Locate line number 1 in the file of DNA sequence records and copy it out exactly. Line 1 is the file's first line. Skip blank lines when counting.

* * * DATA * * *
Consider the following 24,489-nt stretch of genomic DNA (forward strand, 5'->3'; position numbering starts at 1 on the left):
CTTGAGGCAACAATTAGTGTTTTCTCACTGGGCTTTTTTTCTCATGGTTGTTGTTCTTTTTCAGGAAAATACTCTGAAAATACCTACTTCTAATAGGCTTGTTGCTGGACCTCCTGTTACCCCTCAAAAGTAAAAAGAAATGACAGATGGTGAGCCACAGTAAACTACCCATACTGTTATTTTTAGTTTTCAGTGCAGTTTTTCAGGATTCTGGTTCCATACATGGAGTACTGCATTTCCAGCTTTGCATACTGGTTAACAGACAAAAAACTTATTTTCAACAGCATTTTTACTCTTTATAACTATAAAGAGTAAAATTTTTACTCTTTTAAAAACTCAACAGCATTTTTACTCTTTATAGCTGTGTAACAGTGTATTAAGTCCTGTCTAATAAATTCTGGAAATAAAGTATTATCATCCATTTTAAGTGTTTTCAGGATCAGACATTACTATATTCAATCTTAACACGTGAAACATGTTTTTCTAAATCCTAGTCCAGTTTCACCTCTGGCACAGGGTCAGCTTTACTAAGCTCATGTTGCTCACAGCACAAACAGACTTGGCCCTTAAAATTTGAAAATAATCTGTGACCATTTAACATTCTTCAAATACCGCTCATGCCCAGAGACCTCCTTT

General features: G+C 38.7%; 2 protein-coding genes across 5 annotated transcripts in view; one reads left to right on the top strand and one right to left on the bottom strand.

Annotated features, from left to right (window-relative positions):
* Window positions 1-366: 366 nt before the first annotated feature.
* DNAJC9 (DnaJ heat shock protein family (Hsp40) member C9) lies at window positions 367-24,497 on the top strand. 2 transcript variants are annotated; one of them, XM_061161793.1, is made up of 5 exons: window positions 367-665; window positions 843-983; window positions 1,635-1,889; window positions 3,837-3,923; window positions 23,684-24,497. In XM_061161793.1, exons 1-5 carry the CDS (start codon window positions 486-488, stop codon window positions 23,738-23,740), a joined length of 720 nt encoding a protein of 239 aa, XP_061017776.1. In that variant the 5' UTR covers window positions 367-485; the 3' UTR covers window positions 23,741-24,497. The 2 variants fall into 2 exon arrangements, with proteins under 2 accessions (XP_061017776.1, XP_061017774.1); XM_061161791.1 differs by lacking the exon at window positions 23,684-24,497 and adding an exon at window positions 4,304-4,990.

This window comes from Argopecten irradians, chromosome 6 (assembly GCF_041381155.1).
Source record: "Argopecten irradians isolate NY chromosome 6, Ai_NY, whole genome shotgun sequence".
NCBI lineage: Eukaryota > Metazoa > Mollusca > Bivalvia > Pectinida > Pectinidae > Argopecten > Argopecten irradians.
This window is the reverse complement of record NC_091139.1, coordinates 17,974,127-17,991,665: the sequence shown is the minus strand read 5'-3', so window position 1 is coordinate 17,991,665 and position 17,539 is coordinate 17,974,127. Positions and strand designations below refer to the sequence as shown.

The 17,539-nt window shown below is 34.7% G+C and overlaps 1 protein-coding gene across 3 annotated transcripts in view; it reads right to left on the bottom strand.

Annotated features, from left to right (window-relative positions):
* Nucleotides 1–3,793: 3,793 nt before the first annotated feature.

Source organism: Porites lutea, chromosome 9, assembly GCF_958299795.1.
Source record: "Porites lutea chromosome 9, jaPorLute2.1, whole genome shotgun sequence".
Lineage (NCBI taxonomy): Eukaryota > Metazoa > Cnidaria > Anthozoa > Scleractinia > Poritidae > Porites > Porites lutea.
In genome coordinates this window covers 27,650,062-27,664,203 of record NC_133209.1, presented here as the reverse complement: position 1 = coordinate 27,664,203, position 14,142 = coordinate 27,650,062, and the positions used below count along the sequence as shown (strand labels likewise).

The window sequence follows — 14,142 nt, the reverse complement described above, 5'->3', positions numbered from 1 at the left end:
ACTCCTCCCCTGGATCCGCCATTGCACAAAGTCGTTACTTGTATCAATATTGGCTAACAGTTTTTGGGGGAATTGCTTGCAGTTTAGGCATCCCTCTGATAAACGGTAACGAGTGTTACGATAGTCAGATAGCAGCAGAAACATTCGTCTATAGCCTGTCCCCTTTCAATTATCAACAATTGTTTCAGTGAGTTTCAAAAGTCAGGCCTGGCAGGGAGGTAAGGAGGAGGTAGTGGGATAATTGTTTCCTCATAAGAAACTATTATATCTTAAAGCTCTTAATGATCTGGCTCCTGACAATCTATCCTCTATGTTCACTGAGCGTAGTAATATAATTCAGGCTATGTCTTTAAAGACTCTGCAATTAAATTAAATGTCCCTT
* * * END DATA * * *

Consider the following 24,489-nt stretch of genomic DNA (forward strand, 5'->3'; position numbering starts at 1 on the left):